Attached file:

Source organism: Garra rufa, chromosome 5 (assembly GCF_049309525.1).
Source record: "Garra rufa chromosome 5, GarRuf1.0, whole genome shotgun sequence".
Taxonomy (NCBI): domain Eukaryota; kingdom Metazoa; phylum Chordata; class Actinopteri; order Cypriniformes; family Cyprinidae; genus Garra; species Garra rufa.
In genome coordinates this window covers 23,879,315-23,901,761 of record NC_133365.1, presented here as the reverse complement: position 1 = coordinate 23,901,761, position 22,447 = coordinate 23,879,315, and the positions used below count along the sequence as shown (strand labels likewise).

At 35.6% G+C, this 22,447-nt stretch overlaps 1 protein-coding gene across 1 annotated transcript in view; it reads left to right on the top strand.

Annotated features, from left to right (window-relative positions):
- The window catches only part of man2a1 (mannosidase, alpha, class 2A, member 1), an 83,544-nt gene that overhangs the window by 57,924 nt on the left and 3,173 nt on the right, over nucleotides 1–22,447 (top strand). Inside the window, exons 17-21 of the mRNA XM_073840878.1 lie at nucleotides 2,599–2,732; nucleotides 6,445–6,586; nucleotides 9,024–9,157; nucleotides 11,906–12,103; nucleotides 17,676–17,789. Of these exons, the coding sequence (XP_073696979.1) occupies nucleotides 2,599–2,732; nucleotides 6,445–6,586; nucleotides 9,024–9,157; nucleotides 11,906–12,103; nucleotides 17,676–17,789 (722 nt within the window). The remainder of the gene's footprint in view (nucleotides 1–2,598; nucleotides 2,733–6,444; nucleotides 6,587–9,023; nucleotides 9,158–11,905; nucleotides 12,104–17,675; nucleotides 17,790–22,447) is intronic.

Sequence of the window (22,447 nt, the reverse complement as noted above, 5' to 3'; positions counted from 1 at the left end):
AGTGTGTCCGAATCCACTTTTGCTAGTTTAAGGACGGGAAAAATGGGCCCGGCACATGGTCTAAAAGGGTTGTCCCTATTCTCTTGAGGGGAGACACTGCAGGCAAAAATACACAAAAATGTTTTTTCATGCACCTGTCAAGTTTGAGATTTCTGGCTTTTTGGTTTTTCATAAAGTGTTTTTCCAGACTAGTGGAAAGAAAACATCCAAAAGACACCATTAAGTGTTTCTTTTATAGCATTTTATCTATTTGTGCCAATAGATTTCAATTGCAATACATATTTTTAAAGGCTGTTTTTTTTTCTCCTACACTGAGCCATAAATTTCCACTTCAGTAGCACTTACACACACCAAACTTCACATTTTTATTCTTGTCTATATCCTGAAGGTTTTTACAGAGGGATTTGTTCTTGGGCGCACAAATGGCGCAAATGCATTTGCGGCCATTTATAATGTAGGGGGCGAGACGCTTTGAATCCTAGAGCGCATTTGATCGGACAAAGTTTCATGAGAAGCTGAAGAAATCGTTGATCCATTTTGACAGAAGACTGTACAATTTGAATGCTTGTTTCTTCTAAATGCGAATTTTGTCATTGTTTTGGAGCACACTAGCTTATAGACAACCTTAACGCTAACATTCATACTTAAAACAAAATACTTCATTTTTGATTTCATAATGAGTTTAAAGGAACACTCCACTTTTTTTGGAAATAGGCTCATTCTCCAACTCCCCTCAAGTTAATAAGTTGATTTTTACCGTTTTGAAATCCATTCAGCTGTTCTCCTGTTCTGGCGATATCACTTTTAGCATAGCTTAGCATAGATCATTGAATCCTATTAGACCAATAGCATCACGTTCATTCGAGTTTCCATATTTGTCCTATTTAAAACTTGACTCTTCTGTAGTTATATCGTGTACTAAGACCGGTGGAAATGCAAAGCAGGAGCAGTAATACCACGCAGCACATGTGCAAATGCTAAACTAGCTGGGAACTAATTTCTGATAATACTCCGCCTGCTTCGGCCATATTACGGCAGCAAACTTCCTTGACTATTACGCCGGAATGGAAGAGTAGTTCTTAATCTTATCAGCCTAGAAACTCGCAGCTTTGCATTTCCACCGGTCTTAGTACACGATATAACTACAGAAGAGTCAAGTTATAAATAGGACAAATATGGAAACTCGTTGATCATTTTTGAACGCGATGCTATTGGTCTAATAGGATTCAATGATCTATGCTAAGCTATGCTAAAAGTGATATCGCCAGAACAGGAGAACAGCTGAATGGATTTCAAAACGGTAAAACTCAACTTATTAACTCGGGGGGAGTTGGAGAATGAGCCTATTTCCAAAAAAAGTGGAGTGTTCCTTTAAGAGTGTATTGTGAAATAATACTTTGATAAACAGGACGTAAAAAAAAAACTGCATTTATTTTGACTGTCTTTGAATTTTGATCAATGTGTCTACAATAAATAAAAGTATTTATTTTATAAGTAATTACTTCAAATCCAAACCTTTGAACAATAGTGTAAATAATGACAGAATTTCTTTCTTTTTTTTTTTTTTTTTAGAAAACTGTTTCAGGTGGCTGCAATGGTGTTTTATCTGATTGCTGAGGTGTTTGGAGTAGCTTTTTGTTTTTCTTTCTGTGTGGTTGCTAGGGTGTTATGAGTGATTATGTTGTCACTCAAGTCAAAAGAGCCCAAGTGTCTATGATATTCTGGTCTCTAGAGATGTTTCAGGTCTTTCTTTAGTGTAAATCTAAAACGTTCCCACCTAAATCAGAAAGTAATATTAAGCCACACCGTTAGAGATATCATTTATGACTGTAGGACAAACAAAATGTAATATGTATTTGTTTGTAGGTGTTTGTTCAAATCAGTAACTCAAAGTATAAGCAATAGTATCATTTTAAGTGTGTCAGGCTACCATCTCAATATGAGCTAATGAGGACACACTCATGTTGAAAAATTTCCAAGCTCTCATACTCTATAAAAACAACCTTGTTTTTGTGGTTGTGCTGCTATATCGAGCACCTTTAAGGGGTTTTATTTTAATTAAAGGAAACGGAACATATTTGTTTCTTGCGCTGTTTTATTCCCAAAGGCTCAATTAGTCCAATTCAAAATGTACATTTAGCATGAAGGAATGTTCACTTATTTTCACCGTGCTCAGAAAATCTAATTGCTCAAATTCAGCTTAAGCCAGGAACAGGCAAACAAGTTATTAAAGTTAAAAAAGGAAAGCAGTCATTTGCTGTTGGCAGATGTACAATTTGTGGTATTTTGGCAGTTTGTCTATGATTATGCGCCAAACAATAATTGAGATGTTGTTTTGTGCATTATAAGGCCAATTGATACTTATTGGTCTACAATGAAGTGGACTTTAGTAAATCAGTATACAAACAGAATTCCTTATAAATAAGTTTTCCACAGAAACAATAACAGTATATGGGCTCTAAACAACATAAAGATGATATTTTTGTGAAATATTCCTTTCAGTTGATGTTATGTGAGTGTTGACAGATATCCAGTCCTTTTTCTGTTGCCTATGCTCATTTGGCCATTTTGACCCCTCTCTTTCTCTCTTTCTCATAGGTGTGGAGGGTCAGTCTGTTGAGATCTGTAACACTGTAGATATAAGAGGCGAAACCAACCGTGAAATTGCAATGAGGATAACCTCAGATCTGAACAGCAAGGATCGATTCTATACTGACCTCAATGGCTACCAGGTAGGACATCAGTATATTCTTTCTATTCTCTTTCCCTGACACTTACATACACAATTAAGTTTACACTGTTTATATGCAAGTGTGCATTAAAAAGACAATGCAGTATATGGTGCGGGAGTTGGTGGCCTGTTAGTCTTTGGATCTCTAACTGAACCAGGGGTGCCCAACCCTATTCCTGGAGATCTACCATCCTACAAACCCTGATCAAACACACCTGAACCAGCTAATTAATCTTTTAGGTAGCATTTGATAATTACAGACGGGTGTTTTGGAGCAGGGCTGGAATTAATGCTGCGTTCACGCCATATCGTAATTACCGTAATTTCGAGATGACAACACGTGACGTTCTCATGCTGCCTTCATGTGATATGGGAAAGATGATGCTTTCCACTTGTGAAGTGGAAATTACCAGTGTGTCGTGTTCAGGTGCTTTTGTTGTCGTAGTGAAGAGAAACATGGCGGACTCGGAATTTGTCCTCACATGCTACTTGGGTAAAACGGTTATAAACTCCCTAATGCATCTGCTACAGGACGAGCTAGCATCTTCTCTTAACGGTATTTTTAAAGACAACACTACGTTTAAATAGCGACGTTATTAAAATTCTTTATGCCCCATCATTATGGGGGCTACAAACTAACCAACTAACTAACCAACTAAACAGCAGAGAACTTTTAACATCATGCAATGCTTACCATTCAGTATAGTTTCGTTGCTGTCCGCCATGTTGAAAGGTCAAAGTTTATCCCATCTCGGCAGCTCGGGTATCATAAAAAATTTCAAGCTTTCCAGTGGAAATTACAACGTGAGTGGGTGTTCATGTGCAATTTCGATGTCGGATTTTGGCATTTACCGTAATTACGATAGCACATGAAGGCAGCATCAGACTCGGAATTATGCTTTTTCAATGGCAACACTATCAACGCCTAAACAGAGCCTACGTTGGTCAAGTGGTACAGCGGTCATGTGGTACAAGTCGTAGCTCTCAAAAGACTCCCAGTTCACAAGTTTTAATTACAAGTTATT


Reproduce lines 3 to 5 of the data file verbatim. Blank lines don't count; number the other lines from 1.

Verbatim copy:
Taxonomy (NCBI): domain Eukaryota; kingdom Metazoa; phylum Chordata; class Actinopteri; order Cypriniformes; family Cyprinidae; genus Garra; species Garra rufa.
In genome coordinates this window covers 23,879,315-23,901,761 of record NC_133365.1, presented here as the reverse complement: position 1 = coordinate 23,901,761, position 22,447 = coordinate 23,879,315, and the positions used below count along the sequence as shown (strand labels likewise).

At 35.6% G+C, this 22,447-nt stretch overlaps 1 protein-coding gene across 1 annotated transcript in view; it reads left to right on the top strand.